At El Ponce, Thurnher and Naone labored with Whitney Bolster of Ampersand, an Atlanta-based branding studio whose work seems domestically in lodges just like the Wylie and nationally with manufacturers just like the Honey Pot. Bolster works to present merchandise a particular visible identification (punchy purple and vibrant florals in El Ponce’s case), and helps craft copy that accommodates particulars concerning the product. When manufacturers attain out to Bolster and her crew, it’s often as a result of they’re at some extent the place they’re able to scale up. And whereas it may be a problem for manufacturers ranging from scratch to introduce CPGs to markets, eating places have a chance to organically take a look at out what works, says Bolster: “With El Ponce, the merchandise that they’re packaging are beloved objects which were obtainable within the restaurant. A few of the objects I really feel like Rosa and Jarina have developed because of folks taking meals to go.”
Some eating places outsource their packaged meals by working with manufacturers like Grant Park’s Beautiful Briny Sea, which usually sells infused sea salts and sugar blends out of outlets like Williams-Sonoma and Complete Meals. Proprietor Suzi Sheffield says that, more and more, she’s been listening to from cooks occupied with partnering along with her to make their very own salt blends to promote. That is primarily financially pushed, however the pandemic gave cooks the chance to scratch a artistic itch, says Sheffield. “Initially of the pandemic, every part simply shut down for a minute and also you needed to reinvent shortly. However I feel it form of lent itself to lastly checking off a listing, like, Hey, I’ve all the time wished to do that.”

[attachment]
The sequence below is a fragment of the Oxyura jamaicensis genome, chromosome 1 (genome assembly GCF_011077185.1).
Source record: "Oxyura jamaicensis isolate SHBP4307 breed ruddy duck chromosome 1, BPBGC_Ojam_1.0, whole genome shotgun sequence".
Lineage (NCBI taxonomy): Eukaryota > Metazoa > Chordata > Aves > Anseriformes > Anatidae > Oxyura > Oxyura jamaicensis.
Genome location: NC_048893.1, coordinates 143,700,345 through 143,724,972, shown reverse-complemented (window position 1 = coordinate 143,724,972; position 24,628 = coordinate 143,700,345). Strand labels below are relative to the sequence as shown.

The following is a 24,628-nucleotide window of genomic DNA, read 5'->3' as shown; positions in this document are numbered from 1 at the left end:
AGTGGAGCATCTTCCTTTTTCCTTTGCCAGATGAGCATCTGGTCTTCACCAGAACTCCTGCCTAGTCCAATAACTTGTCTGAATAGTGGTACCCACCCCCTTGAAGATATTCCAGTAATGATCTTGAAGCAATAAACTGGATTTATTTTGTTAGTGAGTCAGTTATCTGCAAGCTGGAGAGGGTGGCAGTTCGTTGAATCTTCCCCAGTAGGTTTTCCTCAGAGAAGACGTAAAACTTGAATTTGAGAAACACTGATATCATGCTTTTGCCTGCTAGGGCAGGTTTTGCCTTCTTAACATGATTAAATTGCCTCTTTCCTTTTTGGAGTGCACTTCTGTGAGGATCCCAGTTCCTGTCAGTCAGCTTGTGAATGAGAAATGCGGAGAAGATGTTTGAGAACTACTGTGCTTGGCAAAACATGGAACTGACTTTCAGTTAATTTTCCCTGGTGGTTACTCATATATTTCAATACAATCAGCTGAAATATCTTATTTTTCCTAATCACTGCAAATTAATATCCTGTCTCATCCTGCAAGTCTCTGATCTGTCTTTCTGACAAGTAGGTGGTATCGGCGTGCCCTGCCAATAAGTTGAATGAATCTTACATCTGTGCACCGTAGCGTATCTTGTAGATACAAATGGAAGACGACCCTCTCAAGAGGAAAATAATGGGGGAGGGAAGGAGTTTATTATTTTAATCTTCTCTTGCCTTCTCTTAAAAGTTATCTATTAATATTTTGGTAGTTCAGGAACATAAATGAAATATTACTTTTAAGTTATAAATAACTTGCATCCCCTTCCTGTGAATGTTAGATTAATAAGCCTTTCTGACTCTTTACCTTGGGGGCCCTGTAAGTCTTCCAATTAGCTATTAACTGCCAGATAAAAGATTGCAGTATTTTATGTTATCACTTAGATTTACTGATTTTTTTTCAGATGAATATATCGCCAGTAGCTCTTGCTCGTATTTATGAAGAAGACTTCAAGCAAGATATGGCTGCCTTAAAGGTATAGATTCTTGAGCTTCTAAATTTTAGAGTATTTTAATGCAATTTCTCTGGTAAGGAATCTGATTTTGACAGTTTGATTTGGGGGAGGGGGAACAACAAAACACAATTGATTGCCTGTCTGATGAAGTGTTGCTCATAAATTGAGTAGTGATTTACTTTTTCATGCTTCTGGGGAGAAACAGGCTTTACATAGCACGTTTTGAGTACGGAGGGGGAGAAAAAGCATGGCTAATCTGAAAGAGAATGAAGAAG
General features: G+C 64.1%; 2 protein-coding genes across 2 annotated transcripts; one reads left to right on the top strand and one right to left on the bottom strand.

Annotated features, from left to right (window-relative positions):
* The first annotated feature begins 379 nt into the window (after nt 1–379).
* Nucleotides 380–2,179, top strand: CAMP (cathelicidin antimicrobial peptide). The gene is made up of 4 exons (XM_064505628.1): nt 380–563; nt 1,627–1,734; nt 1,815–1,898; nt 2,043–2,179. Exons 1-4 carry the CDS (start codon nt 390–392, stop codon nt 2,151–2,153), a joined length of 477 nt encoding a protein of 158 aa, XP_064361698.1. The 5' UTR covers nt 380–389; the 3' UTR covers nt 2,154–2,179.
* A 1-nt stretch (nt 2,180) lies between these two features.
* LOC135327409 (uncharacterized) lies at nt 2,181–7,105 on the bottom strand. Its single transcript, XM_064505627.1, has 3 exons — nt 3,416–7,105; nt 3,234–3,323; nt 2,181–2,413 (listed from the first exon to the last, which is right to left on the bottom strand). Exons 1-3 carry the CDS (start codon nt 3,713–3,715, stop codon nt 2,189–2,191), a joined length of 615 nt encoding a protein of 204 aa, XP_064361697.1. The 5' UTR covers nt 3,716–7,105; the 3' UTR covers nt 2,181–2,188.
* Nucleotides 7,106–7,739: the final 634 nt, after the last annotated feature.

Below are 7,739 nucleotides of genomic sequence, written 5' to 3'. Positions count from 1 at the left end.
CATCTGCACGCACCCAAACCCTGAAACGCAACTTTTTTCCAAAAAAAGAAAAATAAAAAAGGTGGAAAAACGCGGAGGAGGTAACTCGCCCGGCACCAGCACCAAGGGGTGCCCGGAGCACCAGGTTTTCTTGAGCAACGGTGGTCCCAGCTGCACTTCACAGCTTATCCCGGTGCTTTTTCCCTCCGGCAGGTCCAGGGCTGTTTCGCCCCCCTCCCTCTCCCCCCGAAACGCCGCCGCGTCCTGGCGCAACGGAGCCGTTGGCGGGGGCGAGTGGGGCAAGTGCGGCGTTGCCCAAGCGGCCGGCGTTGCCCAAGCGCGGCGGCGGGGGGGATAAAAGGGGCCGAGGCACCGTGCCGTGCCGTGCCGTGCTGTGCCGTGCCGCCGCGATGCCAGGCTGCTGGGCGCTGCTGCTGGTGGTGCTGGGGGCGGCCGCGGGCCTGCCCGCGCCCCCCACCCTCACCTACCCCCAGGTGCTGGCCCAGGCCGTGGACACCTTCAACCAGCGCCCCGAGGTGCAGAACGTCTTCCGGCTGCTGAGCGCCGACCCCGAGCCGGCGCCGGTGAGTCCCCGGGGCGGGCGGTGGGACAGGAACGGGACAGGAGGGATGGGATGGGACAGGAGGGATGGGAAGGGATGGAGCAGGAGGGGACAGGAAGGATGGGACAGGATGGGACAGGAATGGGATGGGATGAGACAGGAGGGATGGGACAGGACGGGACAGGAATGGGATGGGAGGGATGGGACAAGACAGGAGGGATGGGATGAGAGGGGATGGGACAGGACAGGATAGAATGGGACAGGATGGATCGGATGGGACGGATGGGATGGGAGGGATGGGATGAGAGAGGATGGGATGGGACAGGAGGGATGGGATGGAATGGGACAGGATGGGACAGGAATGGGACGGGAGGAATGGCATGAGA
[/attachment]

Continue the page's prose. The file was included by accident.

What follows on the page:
When cooks like Jennifer Hill Booker and Kevin Gillespie (Gunshow, Chilly Beer, et al) work with Sheffield, they get free rein of her studio in Grant Park. Experimenting with and mixing their seasonings there, they’ll then select a vessel for the combination—a glass jar with a boutique scoop is fascinating, but in addition dearer than a tin container. As a result of Sheffield’s merchandise are shelf-stable, cooks don’t have to fret about promoting them as shortly. It’s not as low cost as producing and packaging meals in-house, however nonetheless probably worthwhile.
Now that Staplehouse is settling into its market idea, Hidinger plans on promoting packaged meals for the lengthy haul. “For us it’s not a brief pivot,” she says. “It’s a long-term objective, to develop the market and proceed to function with this mannequin. So I hope that for our small enterprise and different small companies, the package deal items are right here to remain.”
Packaged meals have helped eating places stay viable, however they’ve additionally helped reframe a frightening problem into one thing constructive, says Bolster: “Once we consider resilience, we consider energy—you possibly can stand up to something, you’re powerful. However actually, it’s about flexibility and being prepared to alter your story and alter your path primarily based on new intelligence. And I feel that this packaging alternative actually got here out of that form of mindset that they’ve.”